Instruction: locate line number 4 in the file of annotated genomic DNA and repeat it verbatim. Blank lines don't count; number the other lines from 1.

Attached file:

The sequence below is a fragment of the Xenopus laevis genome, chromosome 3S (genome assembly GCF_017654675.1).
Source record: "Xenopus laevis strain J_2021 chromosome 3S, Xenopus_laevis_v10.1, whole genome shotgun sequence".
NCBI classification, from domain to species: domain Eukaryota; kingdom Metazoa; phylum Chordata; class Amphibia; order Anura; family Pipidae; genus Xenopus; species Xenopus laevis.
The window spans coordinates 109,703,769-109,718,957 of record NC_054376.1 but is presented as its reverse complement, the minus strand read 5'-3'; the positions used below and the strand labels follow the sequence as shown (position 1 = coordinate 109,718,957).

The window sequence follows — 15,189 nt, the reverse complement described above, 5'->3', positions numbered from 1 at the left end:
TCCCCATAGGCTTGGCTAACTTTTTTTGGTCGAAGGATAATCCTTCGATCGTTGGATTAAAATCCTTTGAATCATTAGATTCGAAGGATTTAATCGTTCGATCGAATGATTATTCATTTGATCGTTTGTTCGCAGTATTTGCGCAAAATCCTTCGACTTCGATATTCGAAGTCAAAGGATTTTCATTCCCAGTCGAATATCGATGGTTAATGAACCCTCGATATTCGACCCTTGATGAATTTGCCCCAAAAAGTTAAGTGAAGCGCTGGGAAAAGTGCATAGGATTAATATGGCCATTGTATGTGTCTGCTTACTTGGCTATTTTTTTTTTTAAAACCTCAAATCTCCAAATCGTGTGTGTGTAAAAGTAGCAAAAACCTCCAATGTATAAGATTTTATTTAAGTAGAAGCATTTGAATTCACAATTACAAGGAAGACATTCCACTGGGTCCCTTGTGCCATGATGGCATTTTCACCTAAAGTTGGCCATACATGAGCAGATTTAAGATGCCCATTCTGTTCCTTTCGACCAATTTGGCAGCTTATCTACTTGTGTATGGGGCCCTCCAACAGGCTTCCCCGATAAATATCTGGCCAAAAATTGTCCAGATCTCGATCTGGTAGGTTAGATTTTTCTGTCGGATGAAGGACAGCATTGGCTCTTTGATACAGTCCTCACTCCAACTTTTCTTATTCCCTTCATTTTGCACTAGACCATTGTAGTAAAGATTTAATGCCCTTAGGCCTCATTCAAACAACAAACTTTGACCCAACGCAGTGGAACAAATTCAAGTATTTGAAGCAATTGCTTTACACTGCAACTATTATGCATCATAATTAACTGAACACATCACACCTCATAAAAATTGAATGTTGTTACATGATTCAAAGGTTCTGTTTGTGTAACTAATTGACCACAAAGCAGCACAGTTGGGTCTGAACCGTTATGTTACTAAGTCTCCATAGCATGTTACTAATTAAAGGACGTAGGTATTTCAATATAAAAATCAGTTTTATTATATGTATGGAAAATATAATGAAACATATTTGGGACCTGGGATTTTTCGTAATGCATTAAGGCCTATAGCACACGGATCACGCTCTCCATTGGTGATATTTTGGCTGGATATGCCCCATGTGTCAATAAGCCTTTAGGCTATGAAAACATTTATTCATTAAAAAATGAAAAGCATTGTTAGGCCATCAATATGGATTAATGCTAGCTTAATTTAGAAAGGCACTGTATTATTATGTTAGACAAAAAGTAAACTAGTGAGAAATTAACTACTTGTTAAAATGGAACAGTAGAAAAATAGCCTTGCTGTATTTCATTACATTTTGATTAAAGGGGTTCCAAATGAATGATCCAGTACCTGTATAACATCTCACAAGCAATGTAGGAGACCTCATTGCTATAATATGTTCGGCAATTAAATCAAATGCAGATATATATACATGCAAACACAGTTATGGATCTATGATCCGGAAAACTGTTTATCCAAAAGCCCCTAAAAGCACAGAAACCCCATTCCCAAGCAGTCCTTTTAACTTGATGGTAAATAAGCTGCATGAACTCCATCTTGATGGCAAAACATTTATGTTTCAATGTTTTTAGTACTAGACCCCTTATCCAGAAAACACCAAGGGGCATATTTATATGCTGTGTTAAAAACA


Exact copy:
The window spans coordinates 109,703,769-109,718,957 of record NC_054376.1 but is presented as its reverse complement, the minus strand read 5'-3'; the positions used below and the strand labels follow the sequence as shown (position 1 = coordinate 109,718,957).